November 15, 2023

Workforce findings in CQC’s Annual State of Care Report

Social care u turn

In the latest publication of its state of health care and adult social care in England, the CQC identifies the key challenges facing the sector and how some providers are overcoming them.

Staff retention

The CQC’s report highlights that staff feel overworked, exhausted and stressed, with many leaving the workforce. However, wellbeing initiatives are having a positive impact, with some providers appointing wellbeing champions, embracing hybrid working, offering counselling, and creating stronger workplace relationships through social gatherings and team awaydays.

Providers who focus on developing career progression and training opportunities tend to achieve higher retention rates. Focusing on improved flexible working opportunities, and greater support for staff with childcare responsibilities and menopause symptoms can reduce turnover rates.

Care workers are struggling with financial hardship due to the cost of living crisis at a time when many providers are unable to increase pay in line with inflation. This increases the risk of losing workers to other sectors.

However, some providers have increased pay rates above the living wage, and others are helping to mitigate the cost-of-living crisis by offering staff free meals and assistance with transportation costs. These initiatives help with retention and improve staff satisfaction.


Over 54% of providers are struggling with recruitment, with supported living reporting the most difficulties. It appears that workers are more likely to work in other sectors which is better paid and less stressful. There are also regional factors, with variations in pay, rents and house prices determining where people choose to work.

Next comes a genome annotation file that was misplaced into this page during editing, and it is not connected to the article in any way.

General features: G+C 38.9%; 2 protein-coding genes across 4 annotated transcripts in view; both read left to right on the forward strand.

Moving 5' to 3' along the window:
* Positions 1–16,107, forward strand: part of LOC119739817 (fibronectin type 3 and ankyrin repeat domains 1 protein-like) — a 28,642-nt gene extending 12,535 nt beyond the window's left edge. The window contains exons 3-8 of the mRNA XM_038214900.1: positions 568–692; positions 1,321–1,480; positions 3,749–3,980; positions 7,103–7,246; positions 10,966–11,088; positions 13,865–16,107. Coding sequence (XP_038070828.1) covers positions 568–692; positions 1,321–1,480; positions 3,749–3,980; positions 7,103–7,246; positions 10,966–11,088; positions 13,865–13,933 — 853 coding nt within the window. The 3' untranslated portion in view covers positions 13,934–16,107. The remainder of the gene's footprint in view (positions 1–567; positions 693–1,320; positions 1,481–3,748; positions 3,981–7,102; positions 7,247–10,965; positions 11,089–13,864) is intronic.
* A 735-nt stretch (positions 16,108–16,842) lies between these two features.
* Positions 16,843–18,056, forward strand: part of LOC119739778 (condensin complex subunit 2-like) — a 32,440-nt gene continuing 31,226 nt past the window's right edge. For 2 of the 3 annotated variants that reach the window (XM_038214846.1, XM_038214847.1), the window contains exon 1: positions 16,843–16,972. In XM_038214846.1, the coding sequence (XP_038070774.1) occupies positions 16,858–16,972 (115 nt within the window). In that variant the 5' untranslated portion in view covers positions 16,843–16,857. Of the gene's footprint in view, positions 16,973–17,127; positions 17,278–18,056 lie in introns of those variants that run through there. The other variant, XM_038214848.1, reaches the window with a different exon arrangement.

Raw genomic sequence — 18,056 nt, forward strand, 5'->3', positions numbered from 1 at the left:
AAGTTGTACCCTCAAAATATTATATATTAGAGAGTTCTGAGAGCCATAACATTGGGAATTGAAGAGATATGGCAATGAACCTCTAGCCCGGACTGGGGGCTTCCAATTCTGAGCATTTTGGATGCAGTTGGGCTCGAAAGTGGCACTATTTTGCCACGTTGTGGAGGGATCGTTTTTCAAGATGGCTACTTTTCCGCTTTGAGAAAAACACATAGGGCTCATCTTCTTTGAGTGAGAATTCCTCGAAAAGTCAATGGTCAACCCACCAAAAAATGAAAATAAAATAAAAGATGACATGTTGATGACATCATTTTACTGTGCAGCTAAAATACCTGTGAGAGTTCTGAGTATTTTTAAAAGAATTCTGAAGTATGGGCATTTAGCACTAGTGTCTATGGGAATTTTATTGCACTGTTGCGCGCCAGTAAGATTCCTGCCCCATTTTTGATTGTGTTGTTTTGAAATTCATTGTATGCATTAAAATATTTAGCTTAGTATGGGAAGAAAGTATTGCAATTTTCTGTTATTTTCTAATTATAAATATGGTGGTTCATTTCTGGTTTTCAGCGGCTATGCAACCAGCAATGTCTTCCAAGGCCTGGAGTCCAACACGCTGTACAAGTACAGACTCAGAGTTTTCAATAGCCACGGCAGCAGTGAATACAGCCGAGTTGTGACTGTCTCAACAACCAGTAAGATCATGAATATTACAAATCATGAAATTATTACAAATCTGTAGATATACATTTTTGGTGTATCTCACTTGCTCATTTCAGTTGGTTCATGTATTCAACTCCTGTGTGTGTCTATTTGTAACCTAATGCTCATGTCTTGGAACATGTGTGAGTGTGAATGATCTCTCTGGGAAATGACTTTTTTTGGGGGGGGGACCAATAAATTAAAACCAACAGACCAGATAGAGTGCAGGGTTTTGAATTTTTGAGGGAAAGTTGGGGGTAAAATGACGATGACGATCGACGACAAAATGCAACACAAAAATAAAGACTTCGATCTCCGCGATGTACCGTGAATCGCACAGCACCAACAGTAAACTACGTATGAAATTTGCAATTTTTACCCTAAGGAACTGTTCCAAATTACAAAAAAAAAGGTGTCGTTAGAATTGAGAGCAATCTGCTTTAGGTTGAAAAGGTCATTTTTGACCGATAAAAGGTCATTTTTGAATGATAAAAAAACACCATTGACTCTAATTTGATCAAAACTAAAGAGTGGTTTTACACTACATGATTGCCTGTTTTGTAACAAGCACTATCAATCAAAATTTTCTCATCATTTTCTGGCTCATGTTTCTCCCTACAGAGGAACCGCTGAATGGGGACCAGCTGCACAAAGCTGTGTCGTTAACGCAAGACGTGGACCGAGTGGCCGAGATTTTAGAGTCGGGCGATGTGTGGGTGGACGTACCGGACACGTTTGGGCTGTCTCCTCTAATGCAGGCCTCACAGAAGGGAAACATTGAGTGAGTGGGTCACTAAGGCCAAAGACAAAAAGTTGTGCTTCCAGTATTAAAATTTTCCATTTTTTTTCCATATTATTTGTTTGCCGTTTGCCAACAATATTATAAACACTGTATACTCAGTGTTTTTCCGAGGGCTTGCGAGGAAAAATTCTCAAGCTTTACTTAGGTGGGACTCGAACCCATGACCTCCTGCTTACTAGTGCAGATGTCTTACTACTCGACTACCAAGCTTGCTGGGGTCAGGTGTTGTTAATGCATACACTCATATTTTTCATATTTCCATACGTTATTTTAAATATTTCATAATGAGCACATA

As a result, 26% of organisations are reducing the amount of capacity they offer due to staff shortages. Some homecare providers are struggling to deliver services due to staff shortages or are focusing on more profitable contracts and reducing less urgent visits.

International recruitment

The CQC says that since the Government added health and social care workers to the Shortage Occupation List in 2022, there has been an estimated 70,000 people who have started in direct care roles. This substantial increase is helping to reduce staff shortages and in turn enhances the diversity and skill set of the workforce.

However, the report also highlights the risk of exploitation and modern slavery concerns due to some rogue agencies and providers abusing the system. CQC made 37 referrals last year due to concerns about exploitation. It is likely there will be a renewed focus on unethical international recruitment practices and increased Home Office audits to root out unethical practices.


The findings in the report confirm what we are seeing in the market. Our experience is that providers are finding it easier to recruit, with increased capacity in the system due to an increase in overseas workers. As a result, there is slightly less pressure on providers, and they are turning their attention to tackling high turnover rates to plug the leaky bucket. Some have been able to dramatically improve turnover rates through a wide range of HR strategies, which is positive news but there is more to be done sector wide.

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